Great Plains Exploration has provided a brief progress report on its winter capital program and drilling plans for the first half of 2009. In response to current and forecast commodity prices, the Company has scaled back its spending plans and has chosen to focus solely on projects that provide opportunity for material production growth.
In Northeast BC, Great Plains has drilled or is drilling three exploratory tests at Klua, Gunnel and Helmet plus a series of workover and
At Gunnel, a 100% exploratory test has been drilled, cased and completed as a potential Debolt gas well. Initial completion results are encouraging and pressure testing and evaluation is ongoing. The well tested at a rate of approximately 20 e3m3/d (710 mcf/d), with further stimulation expected to improve this preliminary rate. A pipeline license has been acquired for the Gunnel well which would allow tie-in this winter season pending final test results.
Great Plains has commenced drilling operations at Helmet to drill a well analogous to an existing Great Plains gas well currently producing from the Debolt formation at approximately 2 MMcf/d. This new well is targeting 2 to 3 bcf of gas with Great Plains operating and holding a 50% working interest. Pending a successful completion, this well will require a 100 metre tie-in to existing infrastructure which would allow for the commencement of production before break up.
The Great Plains technical team has identified three to five potential follow-up locations at Helmet which could be drilled in winter 2009-2010 subject to commodity prices and capital availability.
In Northeast BC generally, the Great Plains technical team will continue to focus on assembling and refining a multi-year prospect inventory supported by an extensive seismic database. The Company's area land base totals approximately 50,000 acres plus an additional 370,000 acre block in which Great Plains has the exclusive right to explore over a four year period. In the Greater Pembina area, Great Plains continues to actively pursue the evaluation and extension of the Nisku oil fairway. The Company will participate in a total of three wells which are currently licensed with a fourth license expected within the next month. A fifth license application for a location at 14-35-5-6 W5M (46% W.I.) will go to a hearing process commencing in April with potential for a ruling by summer 2009.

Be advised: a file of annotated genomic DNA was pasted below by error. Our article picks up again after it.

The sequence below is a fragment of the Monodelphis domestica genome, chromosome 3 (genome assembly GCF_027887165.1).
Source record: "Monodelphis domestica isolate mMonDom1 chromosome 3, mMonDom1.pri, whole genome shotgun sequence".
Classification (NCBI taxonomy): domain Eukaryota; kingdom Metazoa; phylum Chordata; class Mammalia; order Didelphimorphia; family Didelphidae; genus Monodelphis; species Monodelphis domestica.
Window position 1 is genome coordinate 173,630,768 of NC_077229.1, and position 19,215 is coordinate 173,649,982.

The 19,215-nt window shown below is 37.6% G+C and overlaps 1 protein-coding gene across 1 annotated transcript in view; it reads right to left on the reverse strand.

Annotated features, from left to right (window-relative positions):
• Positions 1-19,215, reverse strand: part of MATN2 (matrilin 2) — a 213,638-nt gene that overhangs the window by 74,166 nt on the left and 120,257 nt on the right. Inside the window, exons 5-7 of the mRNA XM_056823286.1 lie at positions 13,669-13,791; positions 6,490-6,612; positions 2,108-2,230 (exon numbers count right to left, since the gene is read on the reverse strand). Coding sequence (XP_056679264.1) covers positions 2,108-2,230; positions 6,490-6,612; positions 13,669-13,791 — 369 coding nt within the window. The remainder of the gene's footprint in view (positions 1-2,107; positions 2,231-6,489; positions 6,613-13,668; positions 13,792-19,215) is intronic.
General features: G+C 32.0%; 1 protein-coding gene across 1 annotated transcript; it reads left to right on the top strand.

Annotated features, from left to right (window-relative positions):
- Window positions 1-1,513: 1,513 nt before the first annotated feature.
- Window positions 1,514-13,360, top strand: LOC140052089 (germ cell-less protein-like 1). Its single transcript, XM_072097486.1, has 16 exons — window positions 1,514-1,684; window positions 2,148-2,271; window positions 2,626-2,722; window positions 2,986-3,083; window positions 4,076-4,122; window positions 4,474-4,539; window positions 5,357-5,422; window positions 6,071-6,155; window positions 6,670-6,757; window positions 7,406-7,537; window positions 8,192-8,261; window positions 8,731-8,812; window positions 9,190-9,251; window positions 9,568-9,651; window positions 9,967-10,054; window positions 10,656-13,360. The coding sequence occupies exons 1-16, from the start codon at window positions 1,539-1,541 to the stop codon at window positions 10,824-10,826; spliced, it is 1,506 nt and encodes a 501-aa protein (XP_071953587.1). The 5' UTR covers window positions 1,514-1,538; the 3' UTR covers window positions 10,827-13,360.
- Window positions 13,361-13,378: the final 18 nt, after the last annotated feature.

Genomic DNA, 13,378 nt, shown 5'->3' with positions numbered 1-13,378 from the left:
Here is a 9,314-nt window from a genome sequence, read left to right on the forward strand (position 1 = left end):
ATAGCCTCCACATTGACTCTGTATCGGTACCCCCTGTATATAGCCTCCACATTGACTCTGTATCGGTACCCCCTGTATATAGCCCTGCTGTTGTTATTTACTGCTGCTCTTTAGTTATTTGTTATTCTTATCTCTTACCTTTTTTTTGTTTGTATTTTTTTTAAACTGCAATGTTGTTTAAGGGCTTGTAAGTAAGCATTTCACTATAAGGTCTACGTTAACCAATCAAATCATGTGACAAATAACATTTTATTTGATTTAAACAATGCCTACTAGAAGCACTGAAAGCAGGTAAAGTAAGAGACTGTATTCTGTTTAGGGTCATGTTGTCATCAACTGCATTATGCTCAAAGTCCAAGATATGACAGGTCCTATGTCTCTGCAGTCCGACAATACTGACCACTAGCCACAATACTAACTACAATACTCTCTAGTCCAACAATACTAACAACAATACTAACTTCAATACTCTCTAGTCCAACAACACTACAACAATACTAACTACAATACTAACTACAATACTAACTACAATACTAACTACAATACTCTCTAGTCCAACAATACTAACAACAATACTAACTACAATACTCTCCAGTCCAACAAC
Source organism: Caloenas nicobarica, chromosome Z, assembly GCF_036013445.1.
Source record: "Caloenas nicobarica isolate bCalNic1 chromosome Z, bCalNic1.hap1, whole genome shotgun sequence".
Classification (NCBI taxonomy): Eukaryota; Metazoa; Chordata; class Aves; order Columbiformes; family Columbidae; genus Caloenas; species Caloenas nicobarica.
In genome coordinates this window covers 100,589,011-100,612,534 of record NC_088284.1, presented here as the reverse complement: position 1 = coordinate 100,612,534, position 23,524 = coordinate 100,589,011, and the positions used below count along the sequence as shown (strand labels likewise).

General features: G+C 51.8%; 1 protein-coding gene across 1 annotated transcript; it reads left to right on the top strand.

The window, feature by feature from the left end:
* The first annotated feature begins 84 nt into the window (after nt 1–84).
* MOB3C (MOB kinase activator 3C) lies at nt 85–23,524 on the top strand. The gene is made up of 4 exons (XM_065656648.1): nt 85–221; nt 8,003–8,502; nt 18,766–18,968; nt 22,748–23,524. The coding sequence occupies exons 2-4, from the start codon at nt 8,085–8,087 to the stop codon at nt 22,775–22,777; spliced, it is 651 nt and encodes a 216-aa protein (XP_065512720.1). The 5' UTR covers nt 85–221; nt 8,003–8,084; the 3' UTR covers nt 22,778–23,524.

Of the wells which are currently licensed, Great Plains is participating at 40% working interest in an exploratory test which has commenced drilling at 14-33-50-5 W5M. A successful outcome at this location would allow for the construction of a pipeline to produce not only the 14-33 well, but behind pipe volumes from a previously announced discovery (see press release dated January 23, 2008) at 11-12-51-5 W5M which tested at 1,400 BOPD (26%-40% W.I.).
The remaining two current Nisku licenses are in the Tomahawk area at 1-16-51-6 W5M (25% W.I.) and 9-17-51-6 W5M (25% W.I.). The 1-16 test involves deepening a well drilled by Great Plains and its partners two years ago which had not been drilled to the Nisku due to licensing issues. This operation is expected to commence in July and will require very little capital given the amount already spent on the well to-date. A successful outcome at 1-16 will set up the 9-17 location as well as provide sufficient reserves for pipeline construction. This in turn would allow for the tie-in of shut-in volumes from existing discoveries at 15-7-51-6 W5M (35% W.I.) which tested at 650 BOPD and
Great Plains and its partner are expecting a license to be granted immediately for the drilling of a new pool test in Crossfire, approximately
Great Plains production averaged approximately 1,975 BOEPD through Q4 with December and January volumes negatively impacted by extreme weather conditions in Northeast BC and mechanical breakdowns at Randell. Production volumes for early February averaged 1,590 BOEPD which reflects the current shut-in of the 9-1 well at Crossfire and the temporary curtailment of approximately 100 BOEPD at Klua, due to line pressure problems for one well which are expected to be resolved in April or May.
While industry conditions require substantial reductions in capital spending, Great Plains remains confident in its ability to execute the
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